.comment-link {margin-left:.6em;}
Visit Freedom's Zone Donate To Project Valour

Wednesday, June 03, 2009

Weak Wednesday

Excited jabber about green shoots has been going on since the snow first started melting, but as the spring wears on, the weeds look less edible. Anyone who has ever tried living off dandelion salad will understand why.

MBA mortgage apps: Surprising no one, they are declining as mortgage rates increase. Purchase apps are still up a bit, but refi apps are falling off sharply. Refis are an important source of income for banks.

The home sales situation around the nation varies hugely right now. If prices were quite high in an area, and if ownership rates were below 63%, there is real buying interest. In some areas, prices have not yet fallen that much, and ownership rates were too high to have seen a jump. Overall, there is a massive slew of hidden inventory, as well as an incoming wave Alt-A and economically-spawned foreclosures and forced sales. Recovery will surely not come nationally until after 2010.

Commercial RE: Building is going to slide throughout the year and probably through next year. See Calculated Risk for analysis, but this will be a continuing drag for the economy for over a year more. My guess is that in some areas CRE will be dead for another 3 years. Commercial mortgages, on the other hand, are blossoming with nuclear mushroom clouds. CM losses will keep rising for over a year.

ISM Services: This is a negative surprise that does not square with manufacturing. The headline number is that it increased from 43.7 to 44.0, but the underlying details are more negative than last month's report. Inventory sentiment was unchanged at 62.5% (too high). Inventories were reported declining more slowly. Backlog of orders dropped from 44 to 40. New export orders dropped from 48.5 to 47. New orders dropped from 47 to 44.4. Employment is still declining, and although the pace is reported as slowing, at 39 it is declining pretty heftily.

I don't think most sober analysts would see this as an improvement over last month, which suggests yet another drawback in the Congressional proposals to raise taxes on liquor. Since most confidence surveys are rising not on the basis of current conditions, but on the basis of hopes for the future, Congress really needs drunken, cheerful analysts to keep talk of green shoots alive. Perhaps the next installment of the Economic Recovery Act could include a proposal to hand out free liquor to economic analysts. (Full disclosure: I am as close as you can get to a teetotaller as you can get without actually never drinking, so I am not talking my book here.)

ADP employment survey
(pdf): The headline number of 532,000 showed a slight decrease in job losses, but that was only because the March/April number was revised up some 54,000 from 491,000 to a decline of 545,000. Not even the drunken analysts took this as being a good omen, because it is likely this one too will be revised upward. More worrisome, small business job losses are cranking right along.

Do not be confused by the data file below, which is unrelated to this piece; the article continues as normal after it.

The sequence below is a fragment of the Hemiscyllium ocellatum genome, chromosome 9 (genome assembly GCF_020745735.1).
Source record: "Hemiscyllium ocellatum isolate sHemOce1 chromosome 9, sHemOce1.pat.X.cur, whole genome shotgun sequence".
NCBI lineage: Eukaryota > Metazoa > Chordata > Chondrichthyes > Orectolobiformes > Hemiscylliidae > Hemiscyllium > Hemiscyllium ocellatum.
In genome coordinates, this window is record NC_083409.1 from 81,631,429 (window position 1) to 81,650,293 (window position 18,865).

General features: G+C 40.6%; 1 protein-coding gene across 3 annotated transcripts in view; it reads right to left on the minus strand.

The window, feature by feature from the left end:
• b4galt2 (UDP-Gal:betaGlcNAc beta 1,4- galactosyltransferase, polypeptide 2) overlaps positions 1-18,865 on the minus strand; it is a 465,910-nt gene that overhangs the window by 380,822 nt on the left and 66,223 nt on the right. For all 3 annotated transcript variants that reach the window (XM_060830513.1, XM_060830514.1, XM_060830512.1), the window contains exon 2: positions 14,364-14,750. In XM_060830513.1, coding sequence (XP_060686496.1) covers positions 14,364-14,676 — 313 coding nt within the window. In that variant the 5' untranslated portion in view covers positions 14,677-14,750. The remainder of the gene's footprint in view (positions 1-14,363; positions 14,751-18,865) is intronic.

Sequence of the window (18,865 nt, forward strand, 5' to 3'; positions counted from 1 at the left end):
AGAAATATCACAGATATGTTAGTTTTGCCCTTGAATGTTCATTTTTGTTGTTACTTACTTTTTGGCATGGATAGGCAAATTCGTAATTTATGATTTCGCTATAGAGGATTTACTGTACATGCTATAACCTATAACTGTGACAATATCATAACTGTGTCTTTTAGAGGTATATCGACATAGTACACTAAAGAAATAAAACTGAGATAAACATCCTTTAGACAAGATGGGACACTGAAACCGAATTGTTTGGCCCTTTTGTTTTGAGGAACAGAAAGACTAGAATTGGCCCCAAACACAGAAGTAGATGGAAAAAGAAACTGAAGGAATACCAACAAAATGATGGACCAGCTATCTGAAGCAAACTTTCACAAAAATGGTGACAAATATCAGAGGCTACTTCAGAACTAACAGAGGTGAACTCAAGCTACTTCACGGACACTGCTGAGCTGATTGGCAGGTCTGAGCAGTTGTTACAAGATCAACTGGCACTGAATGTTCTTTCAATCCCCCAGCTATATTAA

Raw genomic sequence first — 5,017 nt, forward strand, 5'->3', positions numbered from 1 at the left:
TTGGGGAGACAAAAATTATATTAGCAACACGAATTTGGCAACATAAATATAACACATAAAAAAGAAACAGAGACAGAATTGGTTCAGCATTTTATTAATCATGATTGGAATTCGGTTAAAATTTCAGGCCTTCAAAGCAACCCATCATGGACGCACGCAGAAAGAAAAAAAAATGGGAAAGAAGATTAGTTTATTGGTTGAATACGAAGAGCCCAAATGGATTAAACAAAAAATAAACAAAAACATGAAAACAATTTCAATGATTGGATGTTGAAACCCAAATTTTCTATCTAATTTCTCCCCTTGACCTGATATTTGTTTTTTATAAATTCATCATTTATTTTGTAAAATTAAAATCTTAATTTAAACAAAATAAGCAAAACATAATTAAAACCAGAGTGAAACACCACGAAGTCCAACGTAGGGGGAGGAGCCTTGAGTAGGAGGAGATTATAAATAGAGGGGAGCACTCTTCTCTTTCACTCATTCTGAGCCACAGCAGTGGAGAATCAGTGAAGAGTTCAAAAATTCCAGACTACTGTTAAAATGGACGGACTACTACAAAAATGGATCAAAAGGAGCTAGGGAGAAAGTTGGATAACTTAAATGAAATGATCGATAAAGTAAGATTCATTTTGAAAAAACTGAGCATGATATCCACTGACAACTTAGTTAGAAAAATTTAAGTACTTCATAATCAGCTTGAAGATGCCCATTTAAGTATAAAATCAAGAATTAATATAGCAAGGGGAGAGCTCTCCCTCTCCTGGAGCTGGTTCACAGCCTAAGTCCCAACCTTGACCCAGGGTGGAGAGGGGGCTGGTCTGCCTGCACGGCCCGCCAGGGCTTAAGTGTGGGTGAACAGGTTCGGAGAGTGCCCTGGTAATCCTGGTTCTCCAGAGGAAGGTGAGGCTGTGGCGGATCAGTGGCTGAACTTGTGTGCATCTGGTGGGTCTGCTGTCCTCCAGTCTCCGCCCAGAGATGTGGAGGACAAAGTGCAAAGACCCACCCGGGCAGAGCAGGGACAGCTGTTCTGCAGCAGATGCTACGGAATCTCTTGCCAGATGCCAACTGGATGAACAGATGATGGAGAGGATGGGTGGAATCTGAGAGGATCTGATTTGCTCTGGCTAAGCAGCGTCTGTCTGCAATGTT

Preliminary manufacturers shipments and inventories remained in the "still sagging" range. Shipments of manufactured non-durables are declining still. The inventories/shipments ratio is only down to 1.45 from March's 1.46. That suggests quite a few more months of catch-up and overall contraction. Revisions from advance were generally negative.

NACM Credit Manager's Index: Because this is business-to-business credit, it should show a decisive pop when things start breaking loose. I looked at this report very carefully, after reading some positive commentary at the beginning. I was disappointed by the underlying details. The last two months have shown improvement from the nuclear winter numbers of January, February and March, but levels of new credit and new apps are not at the point at which they would justify talk of stabilization. For manufacturing, the index of unfavorable factors has remained steady for three months, and the index of favorable factors has remained steady for two months.

Services, on the other hand, did show the healthy pop in new apps and amount of credit extended that I look for each month. However, given that services follow manufacturing, this seems to be attributable to the earlier pickup in manufacturing which appeared to have stalled out in this report. So unless manufacturing can pick up again, services is unlikely to keep showing this favorable trend, and will just stabilize at a slower rate of decline to match manufacturing. Both service and manufacturing overall indices remain in the contracting levels. I am somewhat discounting the overall levels because the need for credit in relationship to economic activity should have decreased due to falling prices. According to this report, we are doomed to a slack summer through August.

Crude oil: Today's inventory report continues the unrelieved string of slack and slowly worsening demand. The four-week average of crude imported. is still about 9 million barrels a day. That is about 693 thousand barrels a day below last year. Total stocks, excluding SPR, are at 13.8% above last year's levels. Crude stocks are 20.3% above last year's levels. A quote: